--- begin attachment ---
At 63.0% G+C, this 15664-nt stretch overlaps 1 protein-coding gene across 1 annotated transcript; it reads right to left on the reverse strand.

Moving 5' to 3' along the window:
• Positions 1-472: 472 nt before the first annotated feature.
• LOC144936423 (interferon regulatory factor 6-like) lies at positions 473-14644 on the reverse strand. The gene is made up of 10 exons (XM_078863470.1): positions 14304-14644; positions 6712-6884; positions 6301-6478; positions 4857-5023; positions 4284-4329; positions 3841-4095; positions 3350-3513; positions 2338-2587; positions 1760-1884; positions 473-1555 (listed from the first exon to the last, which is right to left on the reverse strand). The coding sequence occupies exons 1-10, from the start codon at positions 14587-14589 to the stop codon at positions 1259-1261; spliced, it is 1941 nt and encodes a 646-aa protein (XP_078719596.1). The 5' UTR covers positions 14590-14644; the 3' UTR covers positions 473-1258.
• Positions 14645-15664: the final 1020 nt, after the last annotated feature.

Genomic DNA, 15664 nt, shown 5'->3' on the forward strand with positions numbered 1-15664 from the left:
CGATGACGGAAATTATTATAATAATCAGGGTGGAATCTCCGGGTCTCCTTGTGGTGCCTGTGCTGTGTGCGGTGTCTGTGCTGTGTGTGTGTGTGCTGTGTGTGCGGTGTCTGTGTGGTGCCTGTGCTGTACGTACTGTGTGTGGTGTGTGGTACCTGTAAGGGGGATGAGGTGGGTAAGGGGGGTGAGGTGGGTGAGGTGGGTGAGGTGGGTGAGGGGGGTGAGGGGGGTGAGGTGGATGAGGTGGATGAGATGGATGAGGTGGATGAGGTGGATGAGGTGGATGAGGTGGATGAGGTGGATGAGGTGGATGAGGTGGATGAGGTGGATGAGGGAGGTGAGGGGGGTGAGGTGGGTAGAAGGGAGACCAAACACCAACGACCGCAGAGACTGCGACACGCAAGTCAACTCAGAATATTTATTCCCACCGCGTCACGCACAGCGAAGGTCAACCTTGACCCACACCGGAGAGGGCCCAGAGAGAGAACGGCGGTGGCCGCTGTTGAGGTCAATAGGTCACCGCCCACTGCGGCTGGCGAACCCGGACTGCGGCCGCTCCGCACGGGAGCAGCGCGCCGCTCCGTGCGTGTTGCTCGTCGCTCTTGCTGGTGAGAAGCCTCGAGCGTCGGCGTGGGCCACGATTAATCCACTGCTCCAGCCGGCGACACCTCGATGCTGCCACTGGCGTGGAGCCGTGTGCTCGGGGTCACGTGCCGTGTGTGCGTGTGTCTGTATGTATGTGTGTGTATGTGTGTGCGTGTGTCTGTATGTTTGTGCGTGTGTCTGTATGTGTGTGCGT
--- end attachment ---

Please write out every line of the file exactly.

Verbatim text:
At 63.0% G+C, this 15664-nt stretch overlaps 1 protein-coding gene across 1 annotated transcript; it reads right to left on the reverse strand.

Moving 5' to 3' along the window:
• Positions 1-472: 472 nt before the first annotated feature.
• LOC144936423 (interferon regulatory factor 6-like) lies at positions 473-14644 on the reverse strand. The gene is made up of 10 exons (XM_078863470.1): positions 14304-14644; positions 6712-6884; positions 6301-6478; positions 4857-5023; positions 4284-4329; positions 3841-4095; positions 3350-3513; positions 2338-2587; positions 1760-1884; positions 473-1555 (listed from the first exon to the last, which is right to left on the reverse strand). The coding sequence occupies exons 1-10, from the start codon at positions 14587-14589 to the stop codon at positions 1259-1261; spliced, it is 1941 nt and encodes a 646-aa protein (XP_078719596.1). The 5' UTR covers positions 14590-14644; the 3' UTR covers positions 473-1258.
• Positions 14645-15664: the final 1020 nt, after the last annotated feature.

Genomic DNA, 15664 nt, shown 5'->3' on the forward strand with positions numbered 1-15664 from the left:
CGATGACGGAAATTATTATAATAATCAGGGTGGAATCTCCGGGTCTCCTTGTGGTGCCTGTGCTGTGTGCGGTGTCTGTGCTGTGTGTGTGTGTGCTGTGTGTGCGGTGTCTGTGTGGTGCCTGTGCTGTACGTACTGTGTGTGGTGTGTGGTACCTGTAAGGGGGATGAGGTGGGTAAGGGGGGTGAGGTGGGTGAGGTGGGTGAGGTGGGTGAGGGGGGTGAGGGGGGTGAGGTGGATGAGGTGGATGAGATGGATGAGGTGGATGAGGTGGATGAGGTGGATGAGGTGGATGAGGTGGATGAGGTGGATGAGGTGGATGAGGTGGATGAGGGAGGTGAGGGGGGTGAGGTGGGTAGAAGGGAGACCAAACACCAACGACCGCAGAGACTGCGACACGCAAGTCAACTCAGAATATTTATTCCCACCGCGTCACGCACAGCGAAGGTCAACCTTGACCCACACCGGAGAGGGCCCAGAGAGAGAACGGCGGTGGCCGCTGTTGAGGTCAATAGGTCACCGCCCACTGCGGCTGGCGAACCCGGACTGCGGCCGCTCCGCACGGGAGCAGCGCGCCGCTCCGTGCGTGTTGCTCGTCGCTCTTGCTGGTGAGAAGCCTCGAGCGTCGGCGTGGGCCACGATTAATCCACTGCTCCAGCCGGCGACACCTCGATGCTGCCACTGGCGTGGAGCCGTGTGCTCGGGGTCACGTGCCGTGTGTGCGTGTGTCTGTATGTATGTGTGTGTATGTGTGTGCGTGTGTCTGTATGTTTGTGCGTGTGTCTGTATGTGTGTGCGT